Synopsis: At the the heart of this study are the early Neolithic chambered tombs of the Irish Sea zone, defined as west Wales, the west coast of northern Britain, coastal south and western Scotland, the western isles and the Isle of Man, and the eastern coast of Ireland. In order to understand these monuments, there must be a broader consideration of their landscape settings. The landscape setting of the chambered tombs is considered in detail, both overall and through a number of specific case studies, incorporating a much wider area than has been previously considered. Cummings investigates the background against which the Neolithic began in the Irish Sea zone and what led to the adoption of Neolithic practices, such as the construction of monuments. Following on from this, she considers what the chambered tombs and landscape can add to our understanding of the Mesolithic-Neolithic transition. This volume aims to incorporate landscape analysis into a broader understanding of the Neolithic sequence in this area and beyond. It will provide an introduction to the Mesolithic and Neolithic of the Irish Sea zone, as well as a summary of previous work on this subject. It also offers a starting point for future research and a better understanding of this area.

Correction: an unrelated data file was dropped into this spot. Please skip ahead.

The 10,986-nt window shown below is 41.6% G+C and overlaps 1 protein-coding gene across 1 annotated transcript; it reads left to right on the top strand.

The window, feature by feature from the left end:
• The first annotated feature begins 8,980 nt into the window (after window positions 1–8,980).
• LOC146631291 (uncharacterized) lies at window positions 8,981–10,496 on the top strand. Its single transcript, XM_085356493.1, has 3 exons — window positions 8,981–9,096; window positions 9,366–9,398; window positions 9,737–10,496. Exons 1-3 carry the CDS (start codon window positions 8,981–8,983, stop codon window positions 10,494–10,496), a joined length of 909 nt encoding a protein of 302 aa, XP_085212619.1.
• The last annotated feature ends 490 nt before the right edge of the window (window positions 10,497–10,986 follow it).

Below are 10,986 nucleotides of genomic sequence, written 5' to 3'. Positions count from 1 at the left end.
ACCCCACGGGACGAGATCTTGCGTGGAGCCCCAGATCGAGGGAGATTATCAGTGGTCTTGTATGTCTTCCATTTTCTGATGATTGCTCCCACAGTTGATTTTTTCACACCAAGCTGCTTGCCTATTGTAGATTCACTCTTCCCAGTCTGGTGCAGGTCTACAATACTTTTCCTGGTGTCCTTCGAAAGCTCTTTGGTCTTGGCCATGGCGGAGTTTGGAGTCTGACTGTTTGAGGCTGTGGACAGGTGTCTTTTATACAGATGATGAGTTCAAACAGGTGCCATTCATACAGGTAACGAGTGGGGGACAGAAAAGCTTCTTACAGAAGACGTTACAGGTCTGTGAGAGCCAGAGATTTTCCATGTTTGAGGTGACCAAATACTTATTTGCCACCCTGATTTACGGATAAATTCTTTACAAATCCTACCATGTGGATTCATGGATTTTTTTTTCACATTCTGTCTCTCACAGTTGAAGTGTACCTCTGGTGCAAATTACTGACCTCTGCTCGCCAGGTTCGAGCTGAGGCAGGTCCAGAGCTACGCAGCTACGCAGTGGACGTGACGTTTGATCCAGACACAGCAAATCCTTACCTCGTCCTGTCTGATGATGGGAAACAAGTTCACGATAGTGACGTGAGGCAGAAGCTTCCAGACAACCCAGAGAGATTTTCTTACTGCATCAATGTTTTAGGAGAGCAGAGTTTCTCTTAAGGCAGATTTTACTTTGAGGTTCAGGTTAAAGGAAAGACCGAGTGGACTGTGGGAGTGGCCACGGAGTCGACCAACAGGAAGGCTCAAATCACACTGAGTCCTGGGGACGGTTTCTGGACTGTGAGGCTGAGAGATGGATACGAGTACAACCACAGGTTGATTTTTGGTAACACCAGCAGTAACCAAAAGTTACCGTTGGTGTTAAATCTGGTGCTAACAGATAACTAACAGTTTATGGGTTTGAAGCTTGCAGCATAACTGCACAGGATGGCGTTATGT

Review: I REALLY loved this book. The information on the chambered tombs was very interesting to read but that is not the only reason I loved this book. Most books on archeology are very boring because they present the findings with no real background (unless the book was intended as a textbook or a read for the layman) but this book was really different.
The author has in every chapter an introduction and a conclusion. The introduction tells you exactly what the author intends to write about in the chapter and the conclusion sums up all the important points of the chapter, so if you are looking for something specific you look thought the chapter introduction to see if this is the chapter you want and then look through the conclusion if you just want to read the important points without all the details.
The author’s writing style is very easy on the brain. She explains things in very simple terms and she talks about the subject matter in a very detailed yet not boring way. She talks about landscape archeology, she talks about the economy and the climate of the Neolithic Irish Sea Zone. And from the very beginning she defines exactly what she means when she says Irish sea Zone.
This is a must have book for anyone interested in the Neolithic time frame, the chambered tombs and the interaction between either side of the Irish Sea.